Wednesday in Holy Week: John 13:21-32

Sadao Watanabe, "The Last Supper", 1977
After saying this Jesus was troubled in spirit, and declared, "Very truly, I tell you, one of you will betray me." The disciples looked at one another, uncertain of whom he was speaking. One of his disciples — the one whom Jesus loved — was reclining next to him; Simon Peter therefore motioned to him to ask Jesus of whom he was speaking. So while reclining next to Jesus, he asked him, "Lord, who is it?" Jesus answered, "It is the one to whom I give this piece of bread when I have dipped it in the dish." So when he had dipped the piece of bread, he gave it to Judas son of Simon Iscariot. After he received the piece of bread, Satan entered into him. Jesus said to him, "Do quickly what you are going to do." Now no one at the table knew why he said this to him. Some thought that, because Judas had the common purse, Jesus was telling him, "Buy what we need for the festival"; or, that he should give something to the poor. So, after receiving the piece of bread, he immediately went out. And it was night. When he had gone out, Jesus said, "Now the Son of Man has been glorified, and God has been glorified in him. If God has been glorified in him, God will also glorify him in himself and will glorify him at once.

Being a disciple is a complicated business, it turns out. And never more complicated than when you're caught between your desire to follow Jesus and the incessant tug of your own human flaws and faults.

There are many things that happen in today's reading. First, Jesus declares that one of the disciples will betray him, alluding to Judas's betrayal. Already, we as readers feel confused, because we know that there will actually be two betrayals: Judas and Peter. Moreover, when Jesus says this, his disciples look at one another with uncertainty. Does this mean that they grew suspicious of one another? Or does it mean that each felt fearful that they would be revealed as the betrayer? It says something important about our sinfulness and our flawed humanity, that each of the disciples and each one of us recognizes that we are as likely to betray Jesus as each of the other faithful followers sitting near us. So, not surprisingly, the anxious disciples sitting near Jesus begin to pester him about who the guilty one is. We can imagine that they ask because they want the assurance that the betrayer is someone else and not them. Jesus refuses to point to anyone or to call out names. Instead, he puts on a cryptic charade of dipping bread into a dish and handing it to his betrayer. This gesture seems like an overly-elaborate way of sharing information that could have just as easily been shared with a pointed finger or a spoken word.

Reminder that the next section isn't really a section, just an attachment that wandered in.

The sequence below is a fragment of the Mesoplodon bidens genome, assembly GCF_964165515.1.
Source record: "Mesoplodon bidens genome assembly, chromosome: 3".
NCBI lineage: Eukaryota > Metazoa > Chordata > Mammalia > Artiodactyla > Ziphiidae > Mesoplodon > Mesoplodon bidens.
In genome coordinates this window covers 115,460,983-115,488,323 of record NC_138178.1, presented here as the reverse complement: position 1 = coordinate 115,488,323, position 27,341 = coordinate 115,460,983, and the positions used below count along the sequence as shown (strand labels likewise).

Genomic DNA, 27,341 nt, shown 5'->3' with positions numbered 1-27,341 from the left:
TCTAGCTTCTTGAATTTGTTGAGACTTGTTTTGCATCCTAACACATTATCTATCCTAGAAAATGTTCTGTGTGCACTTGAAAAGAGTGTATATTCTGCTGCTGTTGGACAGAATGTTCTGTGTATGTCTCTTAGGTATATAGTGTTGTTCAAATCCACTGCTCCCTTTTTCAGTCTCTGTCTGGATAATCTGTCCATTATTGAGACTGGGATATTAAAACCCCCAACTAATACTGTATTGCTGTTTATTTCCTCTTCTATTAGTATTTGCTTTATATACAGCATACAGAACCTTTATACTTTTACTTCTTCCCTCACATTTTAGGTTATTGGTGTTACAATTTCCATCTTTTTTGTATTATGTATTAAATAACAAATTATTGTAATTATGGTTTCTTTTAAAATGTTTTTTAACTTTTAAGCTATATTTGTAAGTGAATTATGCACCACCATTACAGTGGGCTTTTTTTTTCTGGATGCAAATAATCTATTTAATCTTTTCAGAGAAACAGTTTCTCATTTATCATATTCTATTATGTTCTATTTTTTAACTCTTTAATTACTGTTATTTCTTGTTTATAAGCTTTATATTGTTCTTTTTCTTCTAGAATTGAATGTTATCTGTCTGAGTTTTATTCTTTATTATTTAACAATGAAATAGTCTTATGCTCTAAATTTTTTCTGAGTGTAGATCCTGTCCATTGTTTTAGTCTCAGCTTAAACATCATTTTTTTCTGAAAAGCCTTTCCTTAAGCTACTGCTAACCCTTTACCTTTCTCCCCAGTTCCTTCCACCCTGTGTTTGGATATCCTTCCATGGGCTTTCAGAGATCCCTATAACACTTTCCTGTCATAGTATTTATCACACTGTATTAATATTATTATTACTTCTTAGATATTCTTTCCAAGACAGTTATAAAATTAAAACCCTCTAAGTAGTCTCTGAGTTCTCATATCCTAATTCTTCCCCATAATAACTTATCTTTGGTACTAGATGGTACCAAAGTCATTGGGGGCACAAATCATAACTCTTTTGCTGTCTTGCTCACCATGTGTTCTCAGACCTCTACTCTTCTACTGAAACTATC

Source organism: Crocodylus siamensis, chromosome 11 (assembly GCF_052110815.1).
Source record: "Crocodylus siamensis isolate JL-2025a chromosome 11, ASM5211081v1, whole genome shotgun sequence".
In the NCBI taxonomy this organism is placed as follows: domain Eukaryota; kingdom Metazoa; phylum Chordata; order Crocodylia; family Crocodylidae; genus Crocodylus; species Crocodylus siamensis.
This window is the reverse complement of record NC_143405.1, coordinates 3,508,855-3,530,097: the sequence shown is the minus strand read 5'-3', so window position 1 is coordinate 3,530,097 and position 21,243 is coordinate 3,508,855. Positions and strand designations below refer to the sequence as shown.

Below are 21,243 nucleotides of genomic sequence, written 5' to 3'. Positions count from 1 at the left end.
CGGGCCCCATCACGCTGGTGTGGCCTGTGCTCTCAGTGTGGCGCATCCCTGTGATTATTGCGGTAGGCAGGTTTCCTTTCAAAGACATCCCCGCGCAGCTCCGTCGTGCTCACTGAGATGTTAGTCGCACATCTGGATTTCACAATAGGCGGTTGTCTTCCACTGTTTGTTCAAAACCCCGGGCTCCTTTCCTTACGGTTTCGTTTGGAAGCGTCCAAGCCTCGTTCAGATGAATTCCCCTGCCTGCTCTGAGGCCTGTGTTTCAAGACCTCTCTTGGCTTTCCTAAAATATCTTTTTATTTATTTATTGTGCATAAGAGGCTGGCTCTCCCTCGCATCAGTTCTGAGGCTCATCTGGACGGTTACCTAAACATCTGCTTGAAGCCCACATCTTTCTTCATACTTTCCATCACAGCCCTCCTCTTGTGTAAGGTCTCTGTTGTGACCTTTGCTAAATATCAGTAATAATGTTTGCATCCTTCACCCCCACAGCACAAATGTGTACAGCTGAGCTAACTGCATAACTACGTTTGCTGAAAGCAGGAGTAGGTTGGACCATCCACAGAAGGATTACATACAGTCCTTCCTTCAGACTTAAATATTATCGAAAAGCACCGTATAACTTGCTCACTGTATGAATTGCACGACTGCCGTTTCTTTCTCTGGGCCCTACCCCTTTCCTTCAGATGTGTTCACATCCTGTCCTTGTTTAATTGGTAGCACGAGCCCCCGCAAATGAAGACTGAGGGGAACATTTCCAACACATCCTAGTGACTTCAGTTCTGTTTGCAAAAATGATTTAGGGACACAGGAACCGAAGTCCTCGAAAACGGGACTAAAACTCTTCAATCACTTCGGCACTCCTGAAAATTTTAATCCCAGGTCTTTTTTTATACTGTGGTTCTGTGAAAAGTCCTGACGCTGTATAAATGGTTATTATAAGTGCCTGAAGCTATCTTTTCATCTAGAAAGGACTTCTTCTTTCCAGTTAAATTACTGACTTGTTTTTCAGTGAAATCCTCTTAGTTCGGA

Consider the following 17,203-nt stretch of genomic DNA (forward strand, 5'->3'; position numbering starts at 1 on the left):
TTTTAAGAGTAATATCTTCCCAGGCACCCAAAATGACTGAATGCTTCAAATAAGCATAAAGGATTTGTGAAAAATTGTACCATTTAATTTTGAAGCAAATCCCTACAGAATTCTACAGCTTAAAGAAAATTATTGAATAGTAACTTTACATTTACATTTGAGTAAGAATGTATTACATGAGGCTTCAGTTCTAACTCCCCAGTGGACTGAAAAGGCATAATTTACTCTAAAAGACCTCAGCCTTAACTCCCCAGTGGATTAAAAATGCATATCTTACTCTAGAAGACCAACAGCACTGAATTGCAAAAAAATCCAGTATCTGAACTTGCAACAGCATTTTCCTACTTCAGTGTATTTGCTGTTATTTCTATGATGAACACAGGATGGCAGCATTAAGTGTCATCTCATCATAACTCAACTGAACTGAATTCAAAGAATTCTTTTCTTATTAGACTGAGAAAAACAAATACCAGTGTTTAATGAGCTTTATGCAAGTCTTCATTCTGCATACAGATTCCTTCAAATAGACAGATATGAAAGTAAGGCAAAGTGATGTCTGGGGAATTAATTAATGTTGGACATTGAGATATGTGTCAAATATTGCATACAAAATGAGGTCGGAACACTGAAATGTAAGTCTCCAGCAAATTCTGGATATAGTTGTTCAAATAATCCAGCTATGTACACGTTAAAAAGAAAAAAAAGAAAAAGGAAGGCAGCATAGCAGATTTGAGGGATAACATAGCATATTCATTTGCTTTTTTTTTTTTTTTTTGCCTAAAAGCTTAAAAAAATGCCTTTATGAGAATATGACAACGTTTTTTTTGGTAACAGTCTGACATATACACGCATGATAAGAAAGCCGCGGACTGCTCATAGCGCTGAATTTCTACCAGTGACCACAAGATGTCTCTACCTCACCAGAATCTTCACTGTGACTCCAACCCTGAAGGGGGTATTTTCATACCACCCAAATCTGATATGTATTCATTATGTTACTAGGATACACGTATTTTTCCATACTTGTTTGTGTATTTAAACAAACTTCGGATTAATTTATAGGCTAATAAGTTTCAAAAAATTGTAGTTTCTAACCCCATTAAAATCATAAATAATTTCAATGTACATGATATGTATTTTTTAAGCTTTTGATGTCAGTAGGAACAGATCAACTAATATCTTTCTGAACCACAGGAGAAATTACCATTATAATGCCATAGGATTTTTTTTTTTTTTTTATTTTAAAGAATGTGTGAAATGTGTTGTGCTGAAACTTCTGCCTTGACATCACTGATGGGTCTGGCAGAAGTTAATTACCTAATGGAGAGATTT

But Jesus chooses to identify his betrayer by handing over a piece of dipped bread. According to ancient eating customs, people eating together would eat from a common dish. Bread would become a utensil, of sorts, to scoop up and eat food from the common dish. For a host to dip his bread and hand it to another guest would be a sign of great honor, love, and esteem.

Jesus handing the bread to Judas is a striking symbol. It could, on one hand, be interpreted as the mother of all guilt-trips. "Here, Judas, to identify you as betrayer, I'm going to show you the biggest, best gesture of love and honor that I can." But it is more likely that Jesus identified Judas with this paradoxical gesture in order to remind all of us that his death and resurrection are loving gestures of God's grace toward sinners; Jesus didn't die because we are perfect - he died because we are all betrayers.

The disciples and their uncertainty remind us that we each can and do betray our faith on a daily basis. We fall short, and continue to fall short, and know that no matter how hard we try, we are destined to fall short. We may try to live good lives, but they will always fall short of being perfect lives. Nevertheless, Christ hands over the bread of his own body to even the worst betrayers among us, in order to show us that his death was for the lost and the least. When the church celebrates Christ's last supper tomorrow evening, let us remember that the bread and wine of communion are being given to us - simultaneously betrayers and guests of honor! - by Jesus, our gracious host.

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